SNA TIG Week: Maryann Durland on the Social Network Analysis Application Standard

Hi, I’m Maryann Durland, an independent evaluator and Social Network Analysis (SNA) practitioner. In this post I will address the requirements for doing an SNA application, particularly in evaluation, and which we could also call the standard for an application. I will use the early literature that formed and grounded SNA thinking and that continues to be relevant.

Early on in the history of defining SNA, Linton C. Freeman, described four requirements for completing a social network analysis in his book, The Development of Social Network Analysis: A Study in the Sociology of Science:

  1. A structural perspective
  2. Empirical data
  3. Graphics
  4. Mathematical models with analysis

I believe and promote, particularly in evaluation applications, that these are still the requirements for meeting the standard for doing SNA. Evaluations using SNA are distinct from research on SNA theories and measures, which may have different requirements.

In evaluation applications structural perspective means that we can define relationships within the program and these relationships create a structure through which information flows, resources are found, barriers are identified, spaces are found that need connections, and so on. Data is the existence or non-existence of a relationship between two elements. Empirical data refers to verifiable data collected on the relationship between any two elements, also called the members of a set.

Just like traditional data collection, we collect relational data through a variety of methods from observations to surveys about experiences. The data we collect populates matrix cells, indicating the presence or degree of a relationship between two members. Graphics indicate that we can visualize the network, results and/or analysis in graphs such as sociograms. Mathematical models with analysis allow us to calculate SNA measures which are measures of the network, not attributes assigned to individuals. Models called algorithms or a set of procedures, are as much a description of the relationship as they are the algorithm for how to calculate a measure.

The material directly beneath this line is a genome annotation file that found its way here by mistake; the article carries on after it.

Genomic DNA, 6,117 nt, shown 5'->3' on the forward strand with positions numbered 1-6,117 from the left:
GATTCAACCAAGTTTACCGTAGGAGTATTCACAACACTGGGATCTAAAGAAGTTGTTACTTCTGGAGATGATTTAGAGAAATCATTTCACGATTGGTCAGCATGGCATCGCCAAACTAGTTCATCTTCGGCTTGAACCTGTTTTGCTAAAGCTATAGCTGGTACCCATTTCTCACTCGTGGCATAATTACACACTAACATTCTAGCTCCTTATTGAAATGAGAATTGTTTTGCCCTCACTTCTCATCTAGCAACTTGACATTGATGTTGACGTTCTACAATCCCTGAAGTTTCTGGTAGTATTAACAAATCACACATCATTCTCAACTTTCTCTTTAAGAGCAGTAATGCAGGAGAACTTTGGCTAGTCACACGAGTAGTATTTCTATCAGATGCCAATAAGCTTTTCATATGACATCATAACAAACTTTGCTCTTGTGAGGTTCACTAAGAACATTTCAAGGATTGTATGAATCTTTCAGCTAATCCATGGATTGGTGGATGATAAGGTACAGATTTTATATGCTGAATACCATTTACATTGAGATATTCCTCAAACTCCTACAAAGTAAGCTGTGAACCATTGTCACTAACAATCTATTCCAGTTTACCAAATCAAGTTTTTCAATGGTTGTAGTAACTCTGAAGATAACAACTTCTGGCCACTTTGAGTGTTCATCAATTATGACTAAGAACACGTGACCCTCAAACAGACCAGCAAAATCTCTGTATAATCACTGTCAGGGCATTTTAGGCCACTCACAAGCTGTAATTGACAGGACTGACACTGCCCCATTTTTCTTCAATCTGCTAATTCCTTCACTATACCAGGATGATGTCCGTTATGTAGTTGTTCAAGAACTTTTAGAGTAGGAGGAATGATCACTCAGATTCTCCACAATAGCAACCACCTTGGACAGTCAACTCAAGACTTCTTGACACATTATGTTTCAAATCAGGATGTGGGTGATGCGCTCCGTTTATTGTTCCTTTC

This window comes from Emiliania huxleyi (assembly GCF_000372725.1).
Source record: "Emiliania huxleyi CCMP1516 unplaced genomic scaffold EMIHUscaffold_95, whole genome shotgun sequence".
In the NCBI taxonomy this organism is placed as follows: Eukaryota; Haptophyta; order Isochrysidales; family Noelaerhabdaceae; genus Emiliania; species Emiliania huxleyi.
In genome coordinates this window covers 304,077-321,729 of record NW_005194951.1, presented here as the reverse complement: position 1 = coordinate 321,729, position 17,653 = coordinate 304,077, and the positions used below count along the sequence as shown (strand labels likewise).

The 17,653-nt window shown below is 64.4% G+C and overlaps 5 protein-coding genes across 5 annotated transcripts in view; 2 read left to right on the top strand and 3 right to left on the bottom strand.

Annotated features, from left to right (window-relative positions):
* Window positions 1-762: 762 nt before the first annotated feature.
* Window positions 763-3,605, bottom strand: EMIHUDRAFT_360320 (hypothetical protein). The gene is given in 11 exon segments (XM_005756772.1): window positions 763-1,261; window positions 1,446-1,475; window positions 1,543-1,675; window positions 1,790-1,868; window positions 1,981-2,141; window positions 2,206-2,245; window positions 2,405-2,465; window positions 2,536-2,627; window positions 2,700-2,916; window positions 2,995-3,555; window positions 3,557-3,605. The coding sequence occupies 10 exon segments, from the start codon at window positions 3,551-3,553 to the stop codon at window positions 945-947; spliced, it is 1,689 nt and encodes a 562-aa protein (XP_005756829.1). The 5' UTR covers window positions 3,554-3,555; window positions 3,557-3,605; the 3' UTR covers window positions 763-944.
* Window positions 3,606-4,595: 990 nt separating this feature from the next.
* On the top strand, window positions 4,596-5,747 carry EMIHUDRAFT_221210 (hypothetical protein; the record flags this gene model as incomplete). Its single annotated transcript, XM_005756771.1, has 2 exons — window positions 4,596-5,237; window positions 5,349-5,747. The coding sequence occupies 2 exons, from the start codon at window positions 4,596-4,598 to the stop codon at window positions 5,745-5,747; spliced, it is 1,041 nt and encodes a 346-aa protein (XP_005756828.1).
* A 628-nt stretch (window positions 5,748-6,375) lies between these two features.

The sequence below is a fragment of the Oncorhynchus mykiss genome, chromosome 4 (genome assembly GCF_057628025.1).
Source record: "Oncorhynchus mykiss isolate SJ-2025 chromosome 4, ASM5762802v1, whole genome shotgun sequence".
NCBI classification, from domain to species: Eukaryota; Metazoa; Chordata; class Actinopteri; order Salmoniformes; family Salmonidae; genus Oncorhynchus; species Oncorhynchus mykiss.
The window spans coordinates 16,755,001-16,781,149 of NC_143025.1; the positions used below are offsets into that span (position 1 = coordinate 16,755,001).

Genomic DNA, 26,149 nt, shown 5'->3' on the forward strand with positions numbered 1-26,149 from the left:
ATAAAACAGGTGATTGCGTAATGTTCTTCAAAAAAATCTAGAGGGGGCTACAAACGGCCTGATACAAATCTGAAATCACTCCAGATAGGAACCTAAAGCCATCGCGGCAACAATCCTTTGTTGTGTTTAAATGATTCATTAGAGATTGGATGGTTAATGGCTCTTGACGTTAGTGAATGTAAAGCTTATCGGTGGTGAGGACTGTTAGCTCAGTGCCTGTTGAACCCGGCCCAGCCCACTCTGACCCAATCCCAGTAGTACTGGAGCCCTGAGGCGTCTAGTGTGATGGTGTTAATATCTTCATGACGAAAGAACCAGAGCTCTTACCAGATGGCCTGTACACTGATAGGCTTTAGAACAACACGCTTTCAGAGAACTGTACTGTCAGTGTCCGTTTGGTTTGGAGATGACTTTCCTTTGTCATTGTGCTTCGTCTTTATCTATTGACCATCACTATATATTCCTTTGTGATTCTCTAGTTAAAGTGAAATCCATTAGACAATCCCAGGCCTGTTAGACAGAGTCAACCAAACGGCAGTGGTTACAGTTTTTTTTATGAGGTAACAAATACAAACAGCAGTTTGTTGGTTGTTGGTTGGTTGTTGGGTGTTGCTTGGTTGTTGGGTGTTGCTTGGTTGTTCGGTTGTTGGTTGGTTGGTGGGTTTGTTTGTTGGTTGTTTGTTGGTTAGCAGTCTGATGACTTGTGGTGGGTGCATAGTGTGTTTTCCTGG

Lesson Learned: Clearly, these four requirements delineate a specific methodological basis that is different from traditional quantitative and qualitative analysis. These requirements mean evaluators must think differently, ask questions for a different purpose, and conceptualize an evaluation differently.

Rad Resource: Early literature on SNA sought to develop what we could call standards for applications and one of the most important resources is the work of Linton C. Freeman. Freeman’s work continues to set the standards for SNA applications and the reference for the requirements.

The American Evaluation Association is celebrating Social Network Analysis Week with our colleagues in the Social Network Analysis Topical Interest Group. The contributions all this week to aea365 come from our SNA TIG members. Do you have questions, concerns, kudos, or content to extend this aea365 contribution? Please add them in the comments section for this post on the aea365 webpage so that we may enrich our community of practice. Would you like to submit an aea365 Tip? Please send a note of interest to aea365 is sponsored by the American Evaluation Association and provides a Tip-a-Day by and for evaluators.

2 thoughts on “SNA TIG Week: Maryann Durland on the Social Network Analysis Application Standard”

  1. What you’ve said is fascinating but could you provide a specific example of how stakeholder expectations can be incorporated in an innovative way? Are you talking about the analysis itself or about conversations with stakeholders that should be occurring once the SNA is produced?

  2. The four requirements for completing a social network analysis” may be sufficient for SNA research but I don’t think they are sufficient for SNA use in an evaluation context. Notably they miss out what is is a crucial element in many evaluations i.e. people’s participation. Stakeholders expectations about network membership and structures is vitally important when tying to make sense of SNA data. In research uses of SNA this is less likely to be the case. My exposure to SNA literature over the last decade or so suggests to me that this is where innovative evaluators could make a significant contribution to SNA practice.

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